Quality of life in patients younger than 40 years treated for anterior tongue squamous cell carcinoma.
J Craniofac Surg. 2013 Nov;24(6):e558-61
Authors: Zhang X, Fang QG, Li ZN, Li WL, Liu FY, Sun CF
This study investigated the quality of life in patients younger than 40 years with tongue squamous cell carcinoma. We used the University of Washington Head and Neck Quality of Life scale to compare the quality of life outcomes between young and old patients. Cases were patients younger than 40 years who were treated for anterior tongue squamous cell carcinoma. Controls were patients older than 40 years who were matched to the cases regarding diagnosis, sex, and TNM classification. Two controls were matched for each case; thus, 21 cases and 42 controls were selected. Twenty-one of 33 questionnaires (63.6%) were returned. The median follow-up duration was 3.7 years (range, 1-12 y). In the group of young patients, the best-scoring domains were pain, chewing, and swallowing, whereas the lowest scores were for appearance, mood, and anxiety. Young patients (40 years or younger) reported better function, notably regarding activity, recreation, shoulder, taste, and saliva compared with the old patients with anterior tongue squamous cell carcinoma. The patients younger than 40 years tend to have a good quality of life. Most of them were not significantly affected by pain. Quality of life should be used as part of our treatment of anterior tongue squamous cell carcinoma.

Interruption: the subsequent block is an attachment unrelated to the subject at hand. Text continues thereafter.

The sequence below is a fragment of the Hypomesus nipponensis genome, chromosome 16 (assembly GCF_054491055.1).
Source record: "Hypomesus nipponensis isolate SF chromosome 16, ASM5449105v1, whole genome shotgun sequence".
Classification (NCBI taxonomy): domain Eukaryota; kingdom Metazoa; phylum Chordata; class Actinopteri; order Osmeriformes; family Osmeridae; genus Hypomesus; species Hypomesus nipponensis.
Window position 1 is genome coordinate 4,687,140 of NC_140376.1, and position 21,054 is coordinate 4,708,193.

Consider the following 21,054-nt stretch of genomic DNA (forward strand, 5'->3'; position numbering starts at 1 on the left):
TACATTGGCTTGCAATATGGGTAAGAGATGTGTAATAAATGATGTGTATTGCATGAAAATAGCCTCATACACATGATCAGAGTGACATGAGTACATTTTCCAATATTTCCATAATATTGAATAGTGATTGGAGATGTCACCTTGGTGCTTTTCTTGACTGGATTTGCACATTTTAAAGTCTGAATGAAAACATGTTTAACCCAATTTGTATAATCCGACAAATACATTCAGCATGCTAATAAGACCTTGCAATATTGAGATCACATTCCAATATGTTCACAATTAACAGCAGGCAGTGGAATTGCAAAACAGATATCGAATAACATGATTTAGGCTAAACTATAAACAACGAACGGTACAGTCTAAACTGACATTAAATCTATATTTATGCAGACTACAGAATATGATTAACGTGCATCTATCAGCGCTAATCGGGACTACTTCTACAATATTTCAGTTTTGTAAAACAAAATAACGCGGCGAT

PMID: 24220465 [PubMed – in process]